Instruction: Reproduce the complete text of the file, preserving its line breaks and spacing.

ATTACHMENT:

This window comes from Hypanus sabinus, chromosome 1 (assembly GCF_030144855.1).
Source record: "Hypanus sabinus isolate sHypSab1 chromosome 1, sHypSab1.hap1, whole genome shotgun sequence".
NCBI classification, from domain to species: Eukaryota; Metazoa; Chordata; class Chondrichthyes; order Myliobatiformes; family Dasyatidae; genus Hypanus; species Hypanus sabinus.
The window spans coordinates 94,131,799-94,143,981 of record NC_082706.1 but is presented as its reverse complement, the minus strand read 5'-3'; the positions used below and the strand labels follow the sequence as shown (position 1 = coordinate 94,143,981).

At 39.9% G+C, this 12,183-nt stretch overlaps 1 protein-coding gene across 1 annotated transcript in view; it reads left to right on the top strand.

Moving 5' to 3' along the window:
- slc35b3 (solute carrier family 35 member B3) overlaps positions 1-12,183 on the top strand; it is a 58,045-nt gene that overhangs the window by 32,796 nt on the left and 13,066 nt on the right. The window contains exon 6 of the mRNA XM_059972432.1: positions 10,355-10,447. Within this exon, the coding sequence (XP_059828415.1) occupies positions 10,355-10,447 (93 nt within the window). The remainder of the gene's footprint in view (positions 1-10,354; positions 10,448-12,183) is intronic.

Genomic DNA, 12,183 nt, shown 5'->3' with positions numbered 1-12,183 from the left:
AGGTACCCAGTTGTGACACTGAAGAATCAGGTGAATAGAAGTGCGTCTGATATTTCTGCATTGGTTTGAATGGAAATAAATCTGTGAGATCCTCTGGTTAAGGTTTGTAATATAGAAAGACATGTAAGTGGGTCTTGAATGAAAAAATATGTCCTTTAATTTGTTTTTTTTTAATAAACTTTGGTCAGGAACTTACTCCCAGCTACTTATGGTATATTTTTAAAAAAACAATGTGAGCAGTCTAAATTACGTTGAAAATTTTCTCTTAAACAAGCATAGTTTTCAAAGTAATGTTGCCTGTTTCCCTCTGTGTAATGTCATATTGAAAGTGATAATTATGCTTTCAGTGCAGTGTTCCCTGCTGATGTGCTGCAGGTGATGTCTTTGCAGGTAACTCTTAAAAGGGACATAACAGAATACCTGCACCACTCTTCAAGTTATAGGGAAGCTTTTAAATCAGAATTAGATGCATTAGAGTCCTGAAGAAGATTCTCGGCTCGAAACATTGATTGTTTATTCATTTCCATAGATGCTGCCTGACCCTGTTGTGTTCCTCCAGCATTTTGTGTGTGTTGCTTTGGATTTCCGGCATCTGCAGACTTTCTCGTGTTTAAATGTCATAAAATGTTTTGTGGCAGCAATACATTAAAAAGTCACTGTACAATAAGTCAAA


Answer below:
This window comes from Hypanus sabinus, chromosome 1 (assembly GCF_030144855.1).
Source record: "Hypanus sabinus isolate sHypSab1 chromosome 1, sHypSab1.hap1, whole genome shotgun sequence".
NCBI classification, from domain to species: Eukaryota; Metazoa; Chordata; class Chondrichthyes; order Myliobatiformes; family Dasyatidae; genus Hypanus; species Hypanus sabinus.
The window spans coordinates 94,131,799-94,143,981 of record NC_082706.1 but is presented as its reverse complement, the minus strand read 5'-3'; the positions used below and the strand labels follow the sequence as shown (position 1 = coordinate 94,143,981).

At 39.9% G+C, this 12,183-nt stretch overlaps 1 protein-coding gene across 1 annotated transcript in view; it reads left to right on the top strand.

Moving 5' to 3' along the window:
- slc35b3 (solute carrier family 35 member B3) overlaps positions 1-12,183 on the top strand; it is a 58,045-nt gene that overhangs the window by 32,796 nt on the left and 13,066 nt on the right. The window contains exon 6 of the mRNA XM_059972432.1: positions 10,355-10,447. Within this exon, the coding sequence (XP_059828415.1) occupies positions 10,355-10,447 (93 nt within the window). The remainder of the gene's footprint in view (positions 1-10,354; positions 10,448-12,183) is intronic.

Genomic DNA, 12,183 nt, shown 5'->3' with positions numbered 1-12,183 from the left:
AGGTACCCAGTTGTGACACTGAAGAATCAGGTGAATAGAAGTGCGTCTGATATTTCTGCATTGGTTTGAATGGAAATAAATCTGTGAGATCCTCTGGTTAAGGTTTGTAATATAGAAAGACATGTAAGTGGGTCTTGAATGAAAAAATATGTCCTTTAATTTGTTTTTTTTTAATAAACTTTGGTCAGGAACTTACTCCCAGCTACTTATGGTATATTTTTAAAAAAACAATGTGAGCAGTCTAAATTACGTTGAAAATTTTCTCTTAAACAAGCATAGTTTTCAAAGTAATGTTGCCTGTTTCCCTCTGTGTAATGTCATATTGAAAGTGATAATTATGCTTTCAGTGCAGTGTTCCCTGCTGATGTGCTGCAGGTGATGTCTTTGCAGGTAACTCTTAAAAGGGACATAACAGAATACCTGCACCACTCTTCAAGTTATAGGGAAGCTTTTAAATCAGAATTAGATGCATTAGAGTCCTGAAGAAGATTCTCGGCTCGAAACATTGATTGTTTATTCATTTCCATAGATGCTGCCTGACCCTGTTGTGTTCCTCCAGCATTTTGTGTGTGTTGCTTTGGATTTCCGGCATCTGCAGACTTTCTCGTGTTTAAATGTCATAAAATGTTTTGTGGCAGCAATACATTAAAAAGTCACTGTACAATAAGTCAAA